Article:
By Lesley Snyder
“I’ve spent the last six months perfecting my own recipe for Buckwheat waffles,” reports business wizard Paul Budnitz. That’s when he’s not authoring books, pioneering designer toys, exhibiting as a photographer, producing award-winning films or revolutionizing the commuter bicycle.
Beginning in 1995 when he produced the first feature film edited on a home computer, Budnitz has been hacking, transforming, and creating for decades. He founded over a dozen highly successful, some multi-million-dollar, companies – and he’s your neighbor.
Frequently described as a “serial entrepreneur,” Budnitz sees reinvention as a necessity. “It’s sort of like extreme freelance,” he explains. “I never intended that – every company I start and grow is completely engaging to me at the time. I won’t stop until it’s been successful.”
Even as a 12-year-old, his business ambitions were inventive and arguably risky. “A friend and I started a business selling firecrackers to our friends,” he recalls. “This was in California, and fireworks were illegal, so we eventually got arrested and suspended from school. I’d managed to computerize my customer’s orders, which was a big deal at the time, and I was treated leniently for being very clever.”
By the time the young salesman entered high school, he was coding safety analysis software for nuclear power plants. As a college student, he was more interested in pursuing a career in the visual arts, specifically photography, sculpture, and film – and he wound up becoming a different sort of craftsman.
“I studied art at Yale,” he shares, “but I’ve got a problem with authority. I ended up starting and running my own businesses, mainly because it was the fastest way to get to do the things I wanted to do.”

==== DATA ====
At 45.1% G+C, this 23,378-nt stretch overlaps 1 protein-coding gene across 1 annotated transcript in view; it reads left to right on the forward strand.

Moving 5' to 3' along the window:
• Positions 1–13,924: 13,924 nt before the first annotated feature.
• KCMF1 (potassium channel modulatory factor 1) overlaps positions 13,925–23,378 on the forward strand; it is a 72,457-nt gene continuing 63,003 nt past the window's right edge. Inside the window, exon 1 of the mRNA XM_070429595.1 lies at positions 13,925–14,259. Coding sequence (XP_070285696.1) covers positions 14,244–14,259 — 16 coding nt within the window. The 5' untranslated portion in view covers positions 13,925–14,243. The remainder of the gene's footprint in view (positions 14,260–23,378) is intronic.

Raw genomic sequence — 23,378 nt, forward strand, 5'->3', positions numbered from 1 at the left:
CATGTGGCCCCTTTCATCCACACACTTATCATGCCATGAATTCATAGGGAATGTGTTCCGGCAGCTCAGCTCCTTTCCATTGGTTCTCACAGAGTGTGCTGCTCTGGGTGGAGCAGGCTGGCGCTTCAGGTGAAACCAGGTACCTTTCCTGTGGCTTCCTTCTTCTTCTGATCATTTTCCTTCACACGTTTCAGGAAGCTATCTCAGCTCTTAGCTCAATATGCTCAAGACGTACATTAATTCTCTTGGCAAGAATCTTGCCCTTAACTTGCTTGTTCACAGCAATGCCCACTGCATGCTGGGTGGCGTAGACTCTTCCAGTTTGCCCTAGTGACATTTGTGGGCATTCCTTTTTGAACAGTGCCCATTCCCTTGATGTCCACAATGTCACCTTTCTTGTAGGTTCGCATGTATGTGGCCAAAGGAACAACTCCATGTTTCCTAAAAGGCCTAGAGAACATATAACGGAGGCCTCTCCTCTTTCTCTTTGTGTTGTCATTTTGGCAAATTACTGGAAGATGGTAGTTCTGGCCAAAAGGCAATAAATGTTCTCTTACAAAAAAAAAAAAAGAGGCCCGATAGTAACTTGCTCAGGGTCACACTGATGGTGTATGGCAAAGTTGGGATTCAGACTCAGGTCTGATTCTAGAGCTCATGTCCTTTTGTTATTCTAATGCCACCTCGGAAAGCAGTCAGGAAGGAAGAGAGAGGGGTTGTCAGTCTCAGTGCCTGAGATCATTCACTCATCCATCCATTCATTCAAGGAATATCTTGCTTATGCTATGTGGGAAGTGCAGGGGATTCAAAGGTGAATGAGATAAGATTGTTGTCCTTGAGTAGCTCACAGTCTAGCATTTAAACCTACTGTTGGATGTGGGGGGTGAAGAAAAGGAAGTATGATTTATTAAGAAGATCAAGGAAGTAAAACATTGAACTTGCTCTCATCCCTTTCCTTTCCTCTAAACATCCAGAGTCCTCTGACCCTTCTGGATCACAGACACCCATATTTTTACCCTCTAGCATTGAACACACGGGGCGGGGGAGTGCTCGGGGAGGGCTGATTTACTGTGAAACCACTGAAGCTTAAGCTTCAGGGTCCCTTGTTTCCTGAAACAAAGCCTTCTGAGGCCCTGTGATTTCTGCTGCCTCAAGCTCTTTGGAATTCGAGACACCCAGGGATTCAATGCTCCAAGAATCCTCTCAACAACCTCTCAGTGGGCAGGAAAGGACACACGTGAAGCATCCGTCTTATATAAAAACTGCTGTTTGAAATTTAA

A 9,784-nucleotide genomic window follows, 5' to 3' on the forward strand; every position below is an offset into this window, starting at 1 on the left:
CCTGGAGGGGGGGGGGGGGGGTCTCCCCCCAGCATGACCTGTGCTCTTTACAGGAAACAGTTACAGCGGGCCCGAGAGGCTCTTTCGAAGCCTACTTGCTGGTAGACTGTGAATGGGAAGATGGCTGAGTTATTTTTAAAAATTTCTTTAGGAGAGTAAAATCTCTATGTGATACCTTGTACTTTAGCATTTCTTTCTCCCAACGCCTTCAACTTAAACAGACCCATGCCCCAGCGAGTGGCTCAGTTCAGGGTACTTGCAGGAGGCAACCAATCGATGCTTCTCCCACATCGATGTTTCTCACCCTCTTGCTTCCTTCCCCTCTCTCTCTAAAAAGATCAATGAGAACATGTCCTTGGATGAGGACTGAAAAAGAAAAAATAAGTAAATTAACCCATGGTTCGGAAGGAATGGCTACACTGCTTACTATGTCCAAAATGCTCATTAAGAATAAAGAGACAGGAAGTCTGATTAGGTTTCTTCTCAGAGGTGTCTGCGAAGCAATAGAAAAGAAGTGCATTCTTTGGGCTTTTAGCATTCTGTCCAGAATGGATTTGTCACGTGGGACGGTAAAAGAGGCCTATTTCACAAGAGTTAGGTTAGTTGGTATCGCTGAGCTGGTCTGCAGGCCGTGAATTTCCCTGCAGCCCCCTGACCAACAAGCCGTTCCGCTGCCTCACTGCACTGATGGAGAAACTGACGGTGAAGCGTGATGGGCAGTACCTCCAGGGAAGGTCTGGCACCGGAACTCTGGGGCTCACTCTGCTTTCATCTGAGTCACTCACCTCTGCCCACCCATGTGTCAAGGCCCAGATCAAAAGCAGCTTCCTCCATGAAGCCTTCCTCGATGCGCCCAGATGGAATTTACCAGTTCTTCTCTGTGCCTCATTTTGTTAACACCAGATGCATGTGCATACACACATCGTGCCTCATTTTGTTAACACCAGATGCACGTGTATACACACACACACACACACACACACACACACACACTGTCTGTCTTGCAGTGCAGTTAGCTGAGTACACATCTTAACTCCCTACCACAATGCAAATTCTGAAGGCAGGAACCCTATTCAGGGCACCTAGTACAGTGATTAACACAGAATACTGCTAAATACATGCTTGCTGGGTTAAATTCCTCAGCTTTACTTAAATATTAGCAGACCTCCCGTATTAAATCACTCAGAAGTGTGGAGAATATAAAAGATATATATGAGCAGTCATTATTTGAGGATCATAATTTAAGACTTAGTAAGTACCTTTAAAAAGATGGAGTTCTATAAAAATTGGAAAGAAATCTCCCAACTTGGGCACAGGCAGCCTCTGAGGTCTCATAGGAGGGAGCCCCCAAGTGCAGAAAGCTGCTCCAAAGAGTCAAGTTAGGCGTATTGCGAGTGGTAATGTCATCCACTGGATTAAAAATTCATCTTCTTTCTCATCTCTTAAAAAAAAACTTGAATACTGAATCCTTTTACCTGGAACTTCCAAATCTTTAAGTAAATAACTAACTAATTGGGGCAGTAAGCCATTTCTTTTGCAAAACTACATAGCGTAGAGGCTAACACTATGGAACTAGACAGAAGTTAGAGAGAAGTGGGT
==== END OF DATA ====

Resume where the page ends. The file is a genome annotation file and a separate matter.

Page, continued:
Budnitz’s most successful company to date is Kidrobot, an online seller of art toys. Each collection is thoughtfully designed through collaborations with world-famous artists.
“[Kidrobot toys are] sort of hard to describe unless you see them,” he admits. The term “toys” seems a modest understatement of these pop art icons; several Kidrobot pieces were accepted into the permanent collection of the Museum of Modern Art in New York.
Fueled by a lifelong passion for cycling, his newest business endeavor, Budnitz Bicycles, rolled into Burlington’s South End in early 2013. The company’s titanium, cro-mly steel designs have slimmed the commuter bicycle into its “fastest, lightest” form yet – bikes so beautiful, they caught the attention of Vogue magazine. The shop shares 47 Maple Street with JDK Design, a team that Budnitz admires.
“Michael and Giovanna Jager own and run JDK,” he explains. “They’re a world class creative agency and also just the best kinds of people. Michael is a rare creative genius. Both of them inspire me.”
With a list of worldwide successes, Budnitz deems his crowning achievement something closer to home: “Family and friends that I love and that love me,” he confides.
Budnitz relocated to Shelburne with his wife, Sa, an occupational therapist and parent counselor, and their daughter. “Everyone knows it’s beautiful here,” he remarks, “but for me, arriving here was more about the people than anything else… Politically, religiously, economically, nobody is in control, and people have had to learn to get along and respect one another… In my experience, there are few places left in the U.S. like that.”
The industry titan is currently working on a new internet business with Fresh Tracks Capital of Shelburne. “They’re amazing people, and we’re going to change the world!” he beams.
And they just might do so; this is no winning streak of mere luck. Budnitz is a masterful businessman whose intellect, intuition, and insightful networking has transformed the “business of doing business” into a seemingly foolproof career – and one might wonder what this entrepreneurial genius can’t do.
“I can’t sing. I have a voice like a tin can in a blender,” he reveals. “When I was a kid, all I wanted to be was a rock star like Elvis Costello, but since I couldn’t actually hold a tune, I ended up doing things like making bicycles. Sometimes it’s what we can’t do that leads us.”
One could argue that Budnitz is a musician of sorts – an impresario orchestrating a harmony of brilliant ideas, resources, and sheer prowess. And if past successes are any indicator, his next venture is sure to be music to the ears.